We acknowledge that we live and work on unceded Indigenous territories and we thank the Musqueam, Squamish and Tsleil-Waututh Nations for their hospitality.

Index

Results (361)

Exhibition, Film, and New Media Review

Now Is the Time

In the extraordinary short film Now Is the Time, Haida filmmaker Christopher Auchter brings to the screen a moving story of renewal through the restoration and re-editing of footage from the National Film Board of...

Review by Kristin L. Dowell


museums repatriation aboriginal self government colonialism settler colonialism aboriginal art aboriginal rights Haida Indigenous worlds

Exhibition, Film, and New Media Review

The Transect Podcast Review

The world of British Columbian archaeology is, to most, unknown and inaccessible. This is a shame, particularly in a province whose settler population has such a poor grasp of its long human history. Archaeology is...

Review by Eric Simons


Exhibition, Film, and New Media Review

In/consequential Relationships: Refusing Colonial Ethics of Engagement in Yuxweluptun’s Inherent Rights, Vision Rights

On the closing day of the Museum of Anthropology’s Unceded Territories exhibit of Lawrence Paul Yuxweluptun’s art, crowds formed queues long enough to snake through the halls and to pack the exhibit space for the...

Review by Sarah King


Yuxweluptun Lawrence Paul

Exhibition, Film, and New Media Review

When the City Sleeps, We Dream of Disruption: A Review of Lisa Jackson’s Transmissions Exhibition

Lisa Jackson’s exhibition entitled Transmissions premiered at the Simon Fraser University’s Vancouver campus from 6–28 September 2019. This new body of work weaves interdisciplinary themes regarding society, nature, Indigenous languages, and ecological futures. Lisa Jackson is Anishinaabe from the Aamjiwnaang First Nation and...

Review by Karlene Harvey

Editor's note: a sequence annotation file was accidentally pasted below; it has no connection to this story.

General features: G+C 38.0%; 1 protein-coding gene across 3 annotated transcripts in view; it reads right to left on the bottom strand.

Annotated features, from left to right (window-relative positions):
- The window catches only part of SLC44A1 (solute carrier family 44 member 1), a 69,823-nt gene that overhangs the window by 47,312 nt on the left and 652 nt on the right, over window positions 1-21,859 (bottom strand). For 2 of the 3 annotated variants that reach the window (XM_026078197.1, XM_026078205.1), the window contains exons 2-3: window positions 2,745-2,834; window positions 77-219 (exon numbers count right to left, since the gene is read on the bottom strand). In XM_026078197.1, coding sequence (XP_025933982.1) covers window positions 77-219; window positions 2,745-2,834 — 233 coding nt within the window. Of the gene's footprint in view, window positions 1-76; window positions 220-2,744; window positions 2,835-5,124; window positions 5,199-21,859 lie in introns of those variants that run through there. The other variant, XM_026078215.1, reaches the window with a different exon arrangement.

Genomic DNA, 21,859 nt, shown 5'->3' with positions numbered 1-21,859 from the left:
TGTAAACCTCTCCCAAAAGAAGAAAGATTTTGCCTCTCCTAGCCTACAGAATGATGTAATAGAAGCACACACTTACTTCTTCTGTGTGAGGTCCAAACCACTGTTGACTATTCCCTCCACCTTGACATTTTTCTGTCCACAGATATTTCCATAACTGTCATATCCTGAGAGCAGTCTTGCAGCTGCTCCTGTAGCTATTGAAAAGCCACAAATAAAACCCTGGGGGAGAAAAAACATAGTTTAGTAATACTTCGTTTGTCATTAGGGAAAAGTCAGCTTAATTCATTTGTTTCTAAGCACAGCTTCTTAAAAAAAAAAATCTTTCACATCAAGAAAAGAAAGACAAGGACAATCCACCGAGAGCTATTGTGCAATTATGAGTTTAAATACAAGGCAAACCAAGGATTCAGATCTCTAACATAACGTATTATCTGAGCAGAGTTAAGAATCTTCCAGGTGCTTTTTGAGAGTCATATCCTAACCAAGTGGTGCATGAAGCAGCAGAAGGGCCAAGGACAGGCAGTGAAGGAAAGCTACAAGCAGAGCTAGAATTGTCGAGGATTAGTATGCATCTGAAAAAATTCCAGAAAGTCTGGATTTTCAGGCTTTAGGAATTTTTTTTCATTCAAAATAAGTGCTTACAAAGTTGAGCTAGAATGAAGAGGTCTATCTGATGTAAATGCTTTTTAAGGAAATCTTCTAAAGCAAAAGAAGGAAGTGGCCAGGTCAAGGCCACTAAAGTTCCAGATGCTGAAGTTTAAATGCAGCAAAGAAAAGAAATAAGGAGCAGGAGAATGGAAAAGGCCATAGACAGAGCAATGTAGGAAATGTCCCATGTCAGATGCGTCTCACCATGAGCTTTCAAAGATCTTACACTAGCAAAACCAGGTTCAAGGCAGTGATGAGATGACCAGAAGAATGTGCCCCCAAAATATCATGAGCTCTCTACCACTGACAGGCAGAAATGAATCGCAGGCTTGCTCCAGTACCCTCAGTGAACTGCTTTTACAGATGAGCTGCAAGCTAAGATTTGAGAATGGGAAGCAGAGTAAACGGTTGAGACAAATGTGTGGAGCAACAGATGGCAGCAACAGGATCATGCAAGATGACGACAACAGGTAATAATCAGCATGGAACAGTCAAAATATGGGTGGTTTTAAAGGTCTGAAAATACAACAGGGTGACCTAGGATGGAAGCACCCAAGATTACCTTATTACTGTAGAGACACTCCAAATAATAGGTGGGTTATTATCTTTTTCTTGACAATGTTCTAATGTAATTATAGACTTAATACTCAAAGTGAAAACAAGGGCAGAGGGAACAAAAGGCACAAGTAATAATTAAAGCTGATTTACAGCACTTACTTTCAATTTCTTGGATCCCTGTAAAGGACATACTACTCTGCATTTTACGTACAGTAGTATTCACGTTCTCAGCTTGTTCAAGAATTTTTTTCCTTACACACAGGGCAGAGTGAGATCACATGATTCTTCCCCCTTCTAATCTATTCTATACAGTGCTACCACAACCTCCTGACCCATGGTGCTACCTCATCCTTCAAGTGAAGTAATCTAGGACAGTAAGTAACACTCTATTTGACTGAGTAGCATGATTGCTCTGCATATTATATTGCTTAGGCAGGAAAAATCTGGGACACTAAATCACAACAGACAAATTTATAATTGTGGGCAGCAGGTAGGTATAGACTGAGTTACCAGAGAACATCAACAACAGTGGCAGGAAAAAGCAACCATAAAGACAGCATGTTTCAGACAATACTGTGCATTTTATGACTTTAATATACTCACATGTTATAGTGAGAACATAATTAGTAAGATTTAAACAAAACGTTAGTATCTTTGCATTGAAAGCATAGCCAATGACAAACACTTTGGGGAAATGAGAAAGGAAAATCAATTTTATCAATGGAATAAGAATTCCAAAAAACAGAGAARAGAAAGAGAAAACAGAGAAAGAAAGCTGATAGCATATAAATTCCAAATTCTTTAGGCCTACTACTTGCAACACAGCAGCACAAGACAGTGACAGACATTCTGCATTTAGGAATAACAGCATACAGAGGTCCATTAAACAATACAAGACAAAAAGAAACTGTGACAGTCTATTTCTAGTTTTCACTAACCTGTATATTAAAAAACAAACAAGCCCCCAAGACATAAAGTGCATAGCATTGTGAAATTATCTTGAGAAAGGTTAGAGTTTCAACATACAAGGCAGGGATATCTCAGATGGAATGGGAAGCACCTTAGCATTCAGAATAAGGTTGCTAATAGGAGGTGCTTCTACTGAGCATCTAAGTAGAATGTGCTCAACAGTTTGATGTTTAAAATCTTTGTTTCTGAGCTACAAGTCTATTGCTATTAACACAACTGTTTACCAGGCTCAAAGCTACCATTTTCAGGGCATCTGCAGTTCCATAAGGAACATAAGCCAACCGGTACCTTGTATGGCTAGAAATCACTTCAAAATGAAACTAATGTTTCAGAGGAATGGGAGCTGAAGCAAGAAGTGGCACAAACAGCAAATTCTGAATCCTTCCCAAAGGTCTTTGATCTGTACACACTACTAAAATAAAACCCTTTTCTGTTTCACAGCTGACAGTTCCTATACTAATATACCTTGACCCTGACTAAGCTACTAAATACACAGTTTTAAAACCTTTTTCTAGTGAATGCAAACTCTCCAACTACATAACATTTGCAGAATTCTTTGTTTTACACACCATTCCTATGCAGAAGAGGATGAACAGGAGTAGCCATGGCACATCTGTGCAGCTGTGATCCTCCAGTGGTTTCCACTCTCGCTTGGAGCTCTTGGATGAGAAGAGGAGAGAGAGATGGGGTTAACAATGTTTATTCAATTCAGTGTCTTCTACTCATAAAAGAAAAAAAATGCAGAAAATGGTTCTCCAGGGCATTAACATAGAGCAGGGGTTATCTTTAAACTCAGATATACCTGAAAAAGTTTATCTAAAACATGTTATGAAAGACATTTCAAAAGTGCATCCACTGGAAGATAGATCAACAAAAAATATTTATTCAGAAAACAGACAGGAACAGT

Aboriginal languages environment urbanization

Exhibition, Film, and New Media Review

The Nameless Collective Podcast: Exploring History

Season one of the Nameless Collective, which is produced by Manjot Bains of JugniStyle and hosted by intrepid researchers, historians and archival explorers Naveen Girn, Milan Singh and Paneet Singh, evokes past South Asian Canadian...

Review by Satwinder Kaur Bains


Exhibition, Film, and New Media Review

Sounds Japanese Canadian to Me

Sounds Japanese Canadian to Me is a monthly podcast on Japanese Canadian history and culture. Produced and hosted by Raymond Nakamura and staff of the Nikkei National Museum, the episodes are structured as a casual...

Review by Carin Holroyd


Book Review

On the Cusp of Contact: Gender, Space and Race in the Colonization of British Columbia

No other historian has been able to capture the unique history and diversity of British Columbia as University of British Columbia professor emeritus Jean Barman, whose brilliant career is encapsulated in a select collection of...

Review by Chris Arnett


Exhibition, Film, and New Media Review

Monkey Beach

Cree and Métis director Loretta Todd’s Monkey Beach is a long-awaited adaptation of Haisla and Heitsulk writer Eden Robinson’s classic novel of the same name. And, in many ways, the film doesn’t disappoint. In Todd’s...

Review by Theresa Warburton


Exhibition, Film, and New Media Review

Pop Culture Confronts British Columbia’s Colonial History

Grand Theft Terra Firma: A Game of Imperial Stickup, Abbotsford, British Columbia, the Reach Gallery Museum, 17 January – 7 May 2017. The exhibition is augmented by several public events, including a live theatrical performance...

Review by Erika Balcombe


Exhibition, Film, and New Media Review

Konelīne: our land beautiful

As the language and culture director for the Tahltan Nation and a Tahltan academic, I believe giving voice to our people is crucial. Until recent times, the academy has privileged the voices of settlers and...

Review by Matthew Gartner


Exhibition, Film, and New Media Review

Reflexive Anthropology on Display: Franz Boas, George Hunt, and the Co-Production of Ethnographic Knowledge